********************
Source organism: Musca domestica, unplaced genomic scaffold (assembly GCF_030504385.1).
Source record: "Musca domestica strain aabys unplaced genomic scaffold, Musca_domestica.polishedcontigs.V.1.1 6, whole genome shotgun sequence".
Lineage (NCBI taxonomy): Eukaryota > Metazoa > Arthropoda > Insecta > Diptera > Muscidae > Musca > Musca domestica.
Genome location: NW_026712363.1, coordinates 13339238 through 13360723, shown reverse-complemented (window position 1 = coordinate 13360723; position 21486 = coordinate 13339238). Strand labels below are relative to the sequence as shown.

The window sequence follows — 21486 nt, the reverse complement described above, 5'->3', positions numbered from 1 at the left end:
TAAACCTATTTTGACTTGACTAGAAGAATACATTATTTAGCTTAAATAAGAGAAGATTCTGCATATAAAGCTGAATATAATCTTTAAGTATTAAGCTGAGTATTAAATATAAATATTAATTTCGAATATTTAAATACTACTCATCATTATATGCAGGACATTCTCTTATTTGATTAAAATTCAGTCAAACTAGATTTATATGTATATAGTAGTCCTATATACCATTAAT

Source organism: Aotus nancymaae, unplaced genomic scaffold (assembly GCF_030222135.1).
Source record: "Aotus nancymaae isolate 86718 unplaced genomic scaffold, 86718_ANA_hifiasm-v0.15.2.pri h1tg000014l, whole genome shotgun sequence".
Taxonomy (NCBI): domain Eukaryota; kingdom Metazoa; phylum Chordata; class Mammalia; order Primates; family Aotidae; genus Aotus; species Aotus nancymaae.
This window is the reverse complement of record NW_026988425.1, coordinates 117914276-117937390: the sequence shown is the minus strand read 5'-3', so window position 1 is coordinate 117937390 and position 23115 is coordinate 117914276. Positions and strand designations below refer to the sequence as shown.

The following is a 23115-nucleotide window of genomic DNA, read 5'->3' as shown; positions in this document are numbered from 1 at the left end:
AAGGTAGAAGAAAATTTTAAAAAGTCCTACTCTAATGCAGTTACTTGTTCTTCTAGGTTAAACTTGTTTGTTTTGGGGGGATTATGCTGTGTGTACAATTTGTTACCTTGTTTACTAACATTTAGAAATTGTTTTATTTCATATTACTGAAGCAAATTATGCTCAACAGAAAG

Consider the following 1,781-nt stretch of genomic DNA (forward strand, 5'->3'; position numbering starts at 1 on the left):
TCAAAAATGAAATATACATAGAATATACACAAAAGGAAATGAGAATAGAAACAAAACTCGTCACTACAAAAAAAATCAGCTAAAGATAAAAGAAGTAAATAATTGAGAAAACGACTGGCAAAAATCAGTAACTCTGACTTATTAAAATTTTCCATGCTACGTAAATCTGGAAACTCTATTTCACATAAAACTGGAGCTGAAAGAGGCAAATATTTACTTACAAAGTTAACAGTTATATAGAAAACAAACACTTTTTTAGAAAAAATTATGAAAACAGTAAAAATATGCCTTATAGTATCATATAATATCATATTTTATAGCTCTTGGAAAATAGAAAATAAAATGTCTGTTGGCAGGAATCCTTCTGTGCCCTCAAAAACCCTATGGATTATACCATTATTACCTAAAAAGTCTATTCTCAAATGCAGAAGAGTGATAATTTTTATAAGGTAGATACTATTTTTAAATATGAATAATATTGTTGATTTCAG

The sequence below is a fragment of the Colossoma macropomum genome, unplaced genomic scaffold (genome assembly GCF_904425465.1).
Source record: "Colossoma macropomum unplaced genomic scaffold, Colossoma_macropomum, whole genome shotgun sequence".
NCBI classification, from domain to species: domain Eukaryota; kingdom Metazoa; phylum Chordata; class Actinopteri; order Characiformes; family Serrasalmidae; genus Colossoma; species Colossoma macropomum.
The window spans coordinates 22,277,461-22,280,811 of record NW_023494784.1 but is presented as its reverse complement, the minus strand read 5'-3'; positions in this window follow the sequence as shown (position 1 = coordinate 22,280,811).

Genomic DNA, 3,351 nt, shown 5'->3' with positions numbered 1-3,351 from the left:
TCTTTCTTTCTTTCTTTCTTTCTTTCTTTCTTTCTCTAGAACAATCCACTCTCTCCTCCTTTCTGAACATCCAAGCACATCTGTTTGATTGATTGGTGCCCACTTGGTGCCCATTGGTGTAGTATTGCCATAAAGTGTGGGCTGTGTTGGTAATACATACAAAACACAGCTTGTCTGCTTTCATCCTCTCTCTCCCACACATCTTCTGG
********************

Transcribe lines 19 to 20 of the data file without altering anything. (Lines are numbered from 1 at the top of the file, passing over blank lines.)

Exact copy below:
Genomic DNA, 3,351 nt, shown 5'->3' with positions numbered 1-3,351 from the left:
TCTTTCTTTCTTTCTTTCTTTCTTTCTTTCTTTCTCTAGAACAATCCACTCTCTCCTCCTTTCTGAACATCCAAGCACATCTGTTTGATTGATTGGTGCCCACTTGGTGCCCATTGGTGTAGTATTGCCATAAAGTGTGGGCTGTGTTGGTAATACATACAAAACACAGCTTGTCTGCTTTCATCCTCTCTCTCCCACACATCTTCTGG